Heman wasn’t quite sure why he bothered, but he decided to check out the Shermans’ boat dock before going up to the house. There was the little sailboat, neatly tied up and secure in its usual place. He couldn’t believe his eyes! How could that be? Slowly he examined it from stem to stern. It seemed impossible, but there was no damage at all. It was a bewildered but grateful Heman Gurney who slept soundly that night despite his harrowing day.

The next morning he knew he had to face Mr. Sherman. After exchanging greetings, he managed to stammer, “Well, ummm, I see you found your boat all right.”

“Found my boat?” the man asked, puzzled. “What do you mean? It’s right there.”

With a sigh, Heman explained the whole episode.

Mr. Sherman hadn’t given the boat a thought since Heman had left in it; he hadn’t even known it was missing. Yet there it was in its place, undamaged, safe, and secure.

A reef of rocks surrounds West Island. At low tide some of the reef is visible, but at high tide it’s covered. There is only one channel—about 11 yards wide—through which boats can safely pass. At the dock the stones were raked away, making a smooth track about five yards (4.5 meters) wide to pull up a boat.

This was indeed a puzzle. Both the young man and the older man knew there was no way a boat could have gotten through the narrow channel leading to the landing. Even if it had, no one was there to guide it and tie it up.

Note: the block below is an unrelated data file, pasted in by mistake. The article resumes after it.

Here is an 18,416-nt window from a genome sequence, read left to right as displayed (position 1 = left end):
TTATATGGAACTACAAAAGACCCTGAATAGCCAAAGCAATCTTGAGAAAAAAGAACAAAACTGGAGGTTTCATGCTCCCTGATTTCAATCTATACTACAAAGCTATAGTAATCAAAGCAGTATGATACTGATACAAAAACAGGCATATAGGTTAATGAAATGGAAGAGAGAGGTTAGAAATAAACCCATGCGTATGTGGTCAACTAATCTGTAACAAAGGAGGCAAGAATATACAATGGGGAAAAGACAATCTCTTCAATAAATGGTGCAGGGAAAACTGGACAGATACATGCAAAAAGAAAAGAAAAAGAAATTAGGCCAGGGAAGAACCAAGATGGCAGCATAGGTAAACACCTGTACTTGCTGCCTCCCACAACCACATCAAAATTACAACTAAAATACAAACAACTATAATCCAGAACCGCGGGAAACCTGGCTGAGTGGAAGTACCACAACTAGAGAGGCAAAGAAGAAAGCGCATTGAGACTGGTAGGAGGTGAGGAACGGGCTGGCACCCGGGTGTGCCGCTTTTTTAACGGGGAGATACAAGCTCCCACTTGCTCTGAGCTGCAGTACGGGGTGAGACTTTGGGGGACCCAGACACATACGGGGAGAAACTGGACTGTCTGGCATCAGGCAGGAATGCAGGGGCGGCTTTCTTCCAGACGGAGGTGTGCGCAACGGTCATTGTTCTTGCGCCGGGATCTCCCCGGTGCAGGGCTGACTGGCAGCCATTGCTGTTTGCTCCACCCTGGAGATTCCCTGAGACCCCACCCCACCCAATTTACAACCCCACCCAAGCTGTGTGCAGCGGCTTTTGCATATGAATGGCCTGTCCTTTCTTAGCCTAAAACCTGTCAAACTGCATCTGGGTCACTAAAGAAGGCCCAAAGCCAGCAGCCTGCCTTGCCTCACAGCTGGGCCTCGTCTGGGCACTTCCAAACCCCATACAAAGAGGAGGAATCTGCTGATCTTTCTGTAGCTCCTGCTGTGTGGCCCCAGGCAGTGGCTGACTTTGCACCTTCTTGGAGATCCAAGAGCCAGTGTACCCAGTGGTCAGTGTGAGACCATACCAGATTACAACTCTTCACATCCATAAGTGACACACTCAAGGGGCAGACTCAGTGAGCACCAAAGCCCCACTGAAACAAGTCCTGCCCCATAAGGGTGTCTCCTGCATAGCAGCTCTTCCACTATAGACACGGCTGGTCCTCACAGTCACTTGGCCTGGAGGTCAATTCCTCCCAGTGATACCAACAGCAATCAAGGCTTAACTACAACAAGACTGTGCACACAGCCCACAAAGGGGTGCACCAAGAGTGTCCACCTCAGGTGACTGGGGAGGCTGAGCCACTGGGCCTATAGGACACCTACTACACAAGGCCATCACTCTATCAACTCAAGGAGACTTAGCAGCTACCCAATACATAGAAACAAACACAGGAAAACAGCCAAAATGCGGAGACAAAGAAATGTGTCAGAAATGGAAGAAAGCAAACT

There was no doubt in Heman’s mind that “an unseen agent” took charge of the boat where he left it. He was awed and humbled to think that heavenly angels should be appointed to care for him.

Man of Action

Heman S. Gurney was a man of prayer, as well as action. Several times in her writings Ellen White mentions that he was present when prayer was offered for healing of the sick. The main theme of his life was to tell others of the coming of the Lord, and to help them be ready.

Not only was Heman talented with his anvil, but he had a fine singing voice that often rang out as he worked in his blacksmith shop. Known in Millerite and Adventist circles as the singing blacksmith, he was in great demand as a soloist for evangelistic meetings.

A large company of Sabbathkeepers had been established in Memphis, Michigan, and Heman and Eliza moved there in 1865. For 30 years he was the local church elder, watching over the flock, making their interests and problems his own. He even served as president of the Michigan Conference in 1869. He was well loved in both the church and the community.

Eventually his health began to decline, and the time came when he had to turn over his duties to someone else. He died August 4, 1896, and was laid to rest with the assurance of “the blessed hope” of meeting his Lord when He comes to claim His own. The life story of this dedicated pioneer is, from beginning to end, a reminder that the strength of the Seventh-day Adventist Church lies in the lives and work of the “little” people—those who are unknown and unsung, but who quietly go about their Father’s business of winning souls for His kingdom.

Norma Collins